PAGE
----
Brazil Sambas onto Offshore Outsourcing Stage
Areas around Rio, São Paulo emerge as alternative to India, other destinations, for applications work.
Tue, July 03, 2007
CIO — Offshore outsourcing managers used to traveling back and forth to Bangalore may be trading in those frequent flier miles for tickets to São Paulo or Rio. And not for any much-needed R&R.
Some IT organizations experienced in offshoring are looking to Brazil as an emerging option for software development and maintenance services. In most cases, the move is part of a diversification strategy as demand continues to put upward pressure on wages in India.
In addition, some companies may be looking for a way to bring offshore work a bit closer to home in the Western hemisphere. “There are instances where [Brazil] is used instead of India because of its closer proximity and similar time zones to the U.S.,” says Eugene M. Kublanov, COO and managing director for offshoring outsourcing advisor NeoIT.
Brazilian IT services companies are eager for the international business. The domestic market for IT work is growing at a decent 17 percent a year, according to Jair Ribeiro, president of São Paulo–based CPM Braxis, Brazil’s largest IT services company with $500 million in annual revenue. But CPM Braxis and other local market leaders, such as Brasilia-based Politec and Rio de Janeiro–based DBA, are ravenous for a piece of the offshore outsourcing market, which is growing at more than twice that rate.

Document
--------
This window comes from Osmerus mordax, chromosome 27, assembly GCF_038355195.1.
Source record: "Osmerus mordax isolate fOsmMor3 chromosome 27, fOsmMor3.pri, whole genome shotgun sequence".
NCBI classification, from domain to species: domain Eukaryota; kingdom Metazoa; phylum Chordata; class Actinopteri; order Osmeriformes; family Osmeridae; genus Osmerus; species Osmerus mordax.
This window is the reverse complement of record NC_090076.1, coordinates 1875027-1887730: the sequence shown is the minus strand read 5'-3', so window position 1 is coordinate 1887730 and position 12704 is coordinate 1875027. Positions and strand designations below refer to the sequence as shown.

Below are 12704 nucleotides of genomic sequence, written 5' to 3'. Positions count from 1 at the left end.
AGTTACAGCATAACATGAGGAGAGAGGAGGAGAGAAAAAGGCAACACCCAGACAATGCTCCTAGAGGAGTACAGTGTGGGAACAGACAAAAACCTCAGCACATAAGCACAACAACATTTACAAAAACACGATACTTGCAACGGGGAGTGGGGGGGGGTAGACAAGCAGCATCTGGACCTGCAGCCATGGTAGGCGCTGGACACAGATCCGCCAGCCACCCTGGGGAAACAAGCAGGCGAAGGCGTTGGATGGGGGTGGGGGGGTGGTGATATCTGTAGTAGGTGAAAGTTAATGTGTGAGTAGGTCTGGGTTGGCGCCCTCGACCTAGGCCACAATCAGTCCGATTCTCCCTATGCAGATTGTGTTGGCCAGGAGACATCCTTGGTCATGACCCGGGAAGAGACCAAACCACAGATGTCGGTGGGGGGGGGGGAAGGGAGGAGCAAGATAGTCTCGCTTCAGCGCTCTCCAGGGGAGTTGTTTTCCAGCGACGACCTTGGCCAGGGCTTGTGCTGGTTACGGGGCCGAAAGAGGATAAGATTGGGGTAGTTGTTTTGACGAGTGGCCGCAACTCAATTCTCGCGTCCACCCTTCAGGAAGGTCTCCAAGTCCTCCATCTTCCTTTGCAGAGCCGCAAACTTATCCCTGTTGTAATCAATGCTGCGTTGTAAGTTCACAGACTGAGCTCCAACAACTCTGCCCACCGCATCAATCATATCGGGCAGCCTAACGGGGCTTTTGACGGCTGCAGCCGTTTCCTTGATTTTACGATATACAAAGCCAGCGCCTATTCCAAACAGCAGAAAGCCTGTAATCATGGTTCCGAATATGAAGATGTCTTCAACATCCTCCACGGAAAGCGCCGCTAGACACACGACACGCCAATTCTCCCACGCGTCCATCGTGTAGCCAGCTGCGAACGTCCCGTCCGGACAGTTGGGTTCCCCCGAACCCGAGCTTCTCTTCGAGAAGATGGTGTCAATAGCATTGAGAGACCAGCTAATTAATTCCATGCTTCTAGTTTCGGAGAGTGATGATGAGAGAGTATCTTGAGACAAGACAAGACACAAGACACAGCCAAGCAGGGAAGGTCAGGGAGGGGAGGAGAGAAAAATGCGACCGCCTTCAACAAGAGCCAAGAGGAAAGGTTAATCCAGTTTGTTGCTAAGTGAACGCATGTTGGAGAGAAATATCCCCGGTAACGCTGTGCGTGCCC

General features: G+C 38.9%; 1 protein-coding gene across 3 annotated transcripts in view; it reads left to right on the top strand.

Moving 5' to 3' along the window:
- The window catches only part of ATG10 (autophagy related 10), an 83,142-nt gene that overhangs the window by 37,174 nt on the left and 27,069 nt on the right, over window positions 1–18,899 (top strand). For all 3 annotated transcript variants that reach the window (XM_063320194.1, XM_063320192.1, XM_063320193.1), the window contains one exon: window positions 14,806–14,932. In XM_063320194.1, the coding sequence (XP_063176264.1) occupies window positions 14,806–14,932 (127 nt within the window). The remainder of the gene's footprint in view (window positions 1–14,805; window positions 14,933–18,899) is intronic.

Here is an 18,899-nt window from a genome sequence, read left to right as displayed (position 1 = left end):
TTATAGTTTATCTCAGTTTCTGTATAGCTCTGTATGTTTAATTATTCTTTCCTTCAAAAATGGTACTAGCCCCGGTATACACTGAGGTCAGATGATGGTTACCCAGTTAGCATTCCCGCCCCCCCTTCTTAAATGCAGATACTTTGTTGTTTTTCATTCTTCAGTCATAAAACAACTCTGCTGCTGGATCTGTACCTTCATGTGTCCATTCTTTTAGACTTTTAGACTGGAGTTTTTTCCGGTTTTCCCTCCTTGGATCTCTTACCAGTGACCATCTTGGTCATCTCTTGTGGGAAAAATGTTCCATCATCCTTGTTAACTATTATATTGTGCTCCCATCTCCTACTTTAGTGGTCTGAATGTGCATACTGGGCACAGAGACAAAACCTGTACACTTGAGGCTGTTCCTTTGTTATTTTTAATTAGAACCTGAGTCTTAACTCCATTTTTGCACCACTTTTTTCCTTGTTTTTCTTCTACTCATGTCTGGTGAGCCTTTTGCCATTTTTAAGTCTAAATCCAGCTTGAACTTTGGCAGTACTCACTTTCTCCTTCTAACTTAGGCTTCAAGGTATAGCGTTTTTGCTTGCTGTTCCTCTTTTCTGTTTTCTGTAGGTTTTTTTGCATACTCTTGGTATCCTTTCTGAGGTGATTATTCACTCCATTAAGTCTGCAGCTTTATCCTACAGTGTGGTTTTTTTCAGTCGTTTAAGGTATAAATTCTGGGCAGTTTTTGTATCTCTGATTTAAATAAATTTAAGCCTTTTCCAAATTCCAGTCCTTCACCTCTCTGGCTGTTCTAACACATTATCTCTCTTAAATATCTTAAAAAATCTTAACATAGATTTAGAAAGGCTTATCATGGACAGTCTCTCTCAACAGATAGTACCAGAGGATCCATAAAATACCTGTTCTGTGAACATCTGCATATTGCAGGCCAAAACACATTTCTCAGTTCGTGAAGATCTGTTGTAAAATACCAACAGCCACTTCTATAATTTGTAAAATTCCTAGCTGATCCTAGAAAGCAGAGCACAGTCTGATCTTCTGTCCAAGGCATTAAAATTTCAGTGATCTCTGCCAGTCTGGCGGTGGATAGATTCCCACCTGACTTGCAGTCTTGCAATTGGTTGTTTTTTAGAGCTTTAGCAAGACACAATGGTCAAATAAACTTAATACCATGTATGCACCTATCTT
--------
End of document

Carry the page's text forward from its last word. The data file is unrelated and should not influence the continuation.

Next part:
These companies are contending with some much larger competitors. Most multinational outsourcers, including IBM, EDS, HP, Unisys and Accenture, have set up shop in Brazil. IBM, for example, is using Brazil as a hub for infrastructure management, employing more than 9,000 people in Campinas, 90 minutes outside of São Paolo, says Kublanov. Tier-1 Indian players, including TCS, Satyam, Infosys and Wipro, and larger Mexican IT services companies including Neoris and Softek, have moved in as well.
Financial services key client for Brazil
The biggest market for companies like CPM Braxis is the financial services industry, thanks to that company’s experience building robust software to cope with the country’s financial crises in the 1980s and '90s. Financial services business makes up half of the revenues at CPM Braxis.
The second major source of revenues is ERP work. Brazil boasts one of the largest concentrations of SAP consultants in the world outside of Germany. Due to a large population of German descent, SAP has been operating in Brazil for years, and local corporations and divisions of multinationals have aggressively installed the ERP systems, says Kublanov. To be fair, Ribeiro says he also does a decent amount of Oracle business. Experience in Cobol and other legacy languages are also one of CPM Braxis’s selling points.